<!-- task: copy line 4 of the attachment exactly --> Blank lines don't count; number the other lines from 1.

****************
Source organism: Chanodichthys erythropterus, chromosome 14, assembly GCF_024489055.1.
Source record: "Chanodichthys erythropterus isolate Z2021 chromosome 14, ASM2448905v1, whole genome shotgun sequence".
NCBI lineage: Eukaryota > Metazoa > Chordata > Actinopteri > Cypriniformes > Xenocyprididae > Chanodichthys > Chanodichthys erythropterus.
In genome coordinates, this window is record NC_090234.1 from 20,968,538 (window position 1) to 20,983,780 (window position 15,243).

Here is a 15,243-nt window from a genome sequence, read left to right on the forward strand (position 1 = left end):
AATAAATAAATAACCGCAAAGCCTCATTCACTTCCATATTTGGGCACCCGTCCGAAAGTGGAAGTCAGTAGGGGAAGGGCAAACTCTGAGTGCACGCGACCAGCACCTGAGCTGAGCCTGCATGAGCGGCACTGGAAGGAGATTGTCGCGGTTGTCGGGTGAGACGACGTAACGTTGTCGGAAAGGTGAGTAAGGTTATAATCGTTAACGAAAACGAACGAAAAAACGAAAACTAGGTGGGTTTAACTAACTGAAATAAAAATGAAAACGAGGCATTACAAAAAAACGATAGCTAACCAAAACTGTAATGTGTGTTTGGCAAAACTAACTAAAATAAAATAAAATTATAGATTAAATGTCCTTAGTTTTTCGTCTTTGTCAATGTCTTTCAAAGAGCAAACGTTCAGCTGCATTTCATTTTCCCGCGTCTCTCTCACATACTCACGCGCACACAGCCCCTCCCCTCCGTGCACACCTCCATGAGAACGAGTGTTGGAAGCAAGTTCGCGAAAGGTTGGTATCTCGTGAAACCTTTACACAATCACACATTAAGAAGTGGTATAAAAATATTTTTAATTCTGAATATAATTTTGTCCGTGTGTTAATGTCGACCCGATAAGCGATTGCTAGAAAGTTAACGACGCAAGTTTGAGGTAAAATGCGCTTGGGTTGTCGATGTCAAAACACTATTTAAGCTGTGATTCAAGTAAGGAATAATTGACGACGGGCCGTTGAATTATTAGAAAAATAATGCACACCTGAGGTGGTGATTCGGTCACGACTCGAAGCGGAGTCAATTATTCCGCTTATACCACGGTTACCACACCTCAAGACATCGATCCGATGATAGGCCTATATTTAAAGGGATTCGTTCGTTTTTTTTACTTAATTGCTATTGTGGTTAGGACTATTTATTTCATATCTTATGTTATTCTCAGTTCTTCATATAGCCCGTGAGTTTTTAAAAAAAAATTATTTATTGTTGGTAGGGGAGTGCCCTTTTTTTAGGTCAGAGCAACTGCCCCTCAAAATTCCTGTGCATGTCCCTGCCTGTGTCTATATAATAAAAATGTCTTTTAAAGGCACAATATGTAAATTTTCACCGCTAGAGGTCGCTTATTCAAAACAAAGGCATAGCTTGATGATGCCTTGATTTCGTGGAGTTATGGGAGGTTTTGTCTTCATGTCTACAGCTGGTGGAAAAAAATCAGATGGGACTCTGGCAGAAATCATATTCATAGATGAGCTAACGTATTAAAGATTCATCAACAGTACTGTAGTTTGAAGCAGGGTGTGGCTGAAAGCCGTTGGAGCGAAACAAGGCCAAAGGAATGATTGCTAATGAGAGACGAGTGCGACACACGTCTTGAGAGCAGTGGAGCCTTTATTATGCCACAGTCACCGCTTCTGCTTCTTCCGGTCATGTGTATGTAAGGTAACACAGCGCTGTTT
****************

In genome coordinates, this window is record NC_090234.1 from 20,968,538 (window position 1) to 20,983,780 (window position 15,243).